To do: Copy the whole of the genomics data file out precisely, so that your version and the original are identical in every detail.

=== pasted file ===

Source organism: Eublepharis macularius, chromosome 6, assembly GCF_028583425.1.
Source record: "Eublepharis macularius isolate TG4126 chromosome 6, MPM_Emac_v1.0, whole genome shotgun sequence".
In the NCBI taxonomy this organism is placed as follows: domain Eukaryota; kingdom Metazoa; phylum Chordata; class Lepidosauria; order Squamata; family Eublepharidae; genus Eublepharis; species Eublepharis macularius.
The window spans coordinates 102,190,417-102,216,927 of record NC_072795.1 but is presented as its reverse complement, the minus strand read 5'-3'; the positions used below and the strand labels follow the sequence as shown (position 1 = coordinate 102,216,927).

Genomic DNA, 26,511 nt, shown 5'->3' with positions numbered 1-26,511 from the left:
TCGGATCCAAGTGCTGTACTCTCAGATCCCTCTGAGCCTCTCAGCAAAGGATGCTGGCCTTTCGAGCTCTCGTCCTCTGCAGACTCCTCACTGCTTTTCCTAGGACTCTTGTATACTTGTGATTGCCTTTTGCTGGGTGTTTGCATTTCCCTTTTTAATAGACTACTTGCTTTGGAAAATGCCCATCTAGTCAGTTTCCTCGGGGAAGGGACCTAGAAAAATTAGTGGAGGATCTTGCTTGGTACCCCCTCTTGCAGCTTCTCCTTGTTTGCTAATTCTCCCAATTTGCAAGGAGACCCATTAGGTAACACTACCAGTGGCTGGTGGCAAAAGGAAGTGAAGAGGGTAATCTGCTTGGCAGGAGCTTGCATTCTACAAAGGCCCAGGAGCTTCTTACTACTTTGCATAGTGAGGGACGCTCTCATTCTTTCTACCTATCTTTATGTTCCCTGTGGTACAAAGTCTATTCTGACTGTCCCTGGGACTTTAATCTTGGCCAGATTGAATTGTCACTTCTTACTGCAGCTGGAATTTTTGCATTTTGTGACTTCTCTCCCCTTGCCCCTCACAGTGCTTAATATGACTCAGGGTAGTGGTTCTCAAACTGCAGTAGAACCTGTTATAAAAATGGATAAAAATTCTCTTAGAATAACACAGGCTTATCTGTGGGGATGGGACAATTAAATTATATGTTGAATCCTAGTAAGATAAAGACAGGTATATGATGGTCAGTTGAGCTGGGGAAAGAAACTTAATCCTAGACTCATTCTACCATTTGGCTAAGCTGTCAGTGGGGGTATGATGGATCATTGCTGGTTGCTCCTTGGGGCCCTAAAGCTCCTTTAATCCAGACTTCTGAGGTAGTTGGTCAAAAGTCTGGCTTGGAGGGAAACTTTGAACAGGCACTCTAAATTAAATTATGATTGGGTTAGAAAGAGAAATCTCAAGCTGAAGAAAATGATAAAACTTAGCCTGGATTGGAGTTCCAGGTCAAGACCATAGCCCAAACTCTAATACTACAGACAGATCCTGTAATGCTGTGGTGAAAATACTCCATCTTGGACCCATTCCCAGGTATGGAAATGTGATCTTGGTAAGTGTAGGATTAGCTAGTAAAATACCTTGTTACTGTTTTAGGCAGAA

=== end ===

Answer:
Source organism: Eublepharis macularius, chromosome 6, assembly GCF_028583425.1.
Source record: "Eublepharis macularius isolate TG4126 chromosome 6, MPM_Emac_v1.0, whole genome shotgun sequence".
In the NCBI taxonomy this organism is placed as follows: domain Eukaryota; kingdom Metazoa; phylum Chordata; class Lepidosauria; order Squamata; family Eublepharidae; genus Eublepharis; species Eublepharis macularius.
The window spans coordinates 102,190,417-102,216,927 of record NC_072795.1 but is presented as its reverse complement, the minus strand read 5'-3'; the positions used below and the strand labels follow the sequence as shown (position 1 = coordinate 102,216,927).

Genomic DNA, 26,511 nt, shown 5'->3' with positions numbered 1-26,511 from the left:
TCGGATCCAAGTGCTGTACTCTCAGATCCCTCTGAGCCTCTCAGCAAAGGATGCTGGCCTTTCGAGCTCTCGTCCTCTGCAGACTCCTCACTGCTTTTCCTAGGACTCTTGTATACTTGTGATTGCCTTTTGCTGGGTGTTTGCATTTCCCTTTTTAATAGACTACTTGCTTTGGAAAATGCCCATCTAGTCAGTTTCCTCGGGGAAGGGACCTAGAAAAATTAGTGGAGGATCTTGCTTGGTACCCCCTCTTGCAGCTTCTCCTTGTTTGCTAATTCTCCCAATTTGCAAGGAGACCCATTAGGTAACACTACCAGTGGCTGGTGGCAAAAGGAAGTGAAGAGGGTAATCTGCTTGGCAGGAGCTTGCATTCTACAAAGGCCCAGGAGCTTCTTACTACTTTGCATAGTGAGGGACGCTCTCATTCTTTCTACCTATCTTTATGTTCCCTGTGGTACAAAGTCTATTCTGACTGTCCCTGGGACTTTAATCTTGGCCAGATTGAATTGTCACTTCTTACTGCAGCTGGAATTTTTGCATTTTGTGACTTCTCTCCCCTTGCCCCTCACAGTGCTTAATATGACTCAGGGTAGTGGTTCTCAAACTGCAGTAGAACCTGTTATAAAAATGGATAAAAATTCTCTTAGAATAACACAGGCTTATCTGTGGGGATGGGACAATTAAATTATATGTTGAATCCTAGTAAGATAAAGACAGGTATATGATGGTCAGTTGAGCTGGGGAAAGAAACTTAATCCTAGACTCATTCTACCATTTGGCTAAGCTGTCAGTGGGGGTATGATGGATCATTGCTGGTTGCTCCTTGGGGCCCTAAAGCTCCTTTAATCCAGACTTCTGAGGTAGTTGGTCAAAAGTCTGGCTTGGAGGGAAACTTTGAACAGGCACTCTAAATTAAATTATGATTGGGTTAGAAAGAGAAATCTCAAGCTGAAGAAAATGATAAAACTTAGCCTGGATTGGAGTTCCAGGTCAAGACCATAGCCCAAACTCTAATACTACAGACAGATCCTGTAATGCTGTGGTGAAAATACTCCATCTTGGACCCATTCCCAGGTATGGAAATGTGATCTTGGTAAGTGTAGGATTAGCTAGTAAAATACCTTGTTACTGTTTTAGGCAGAA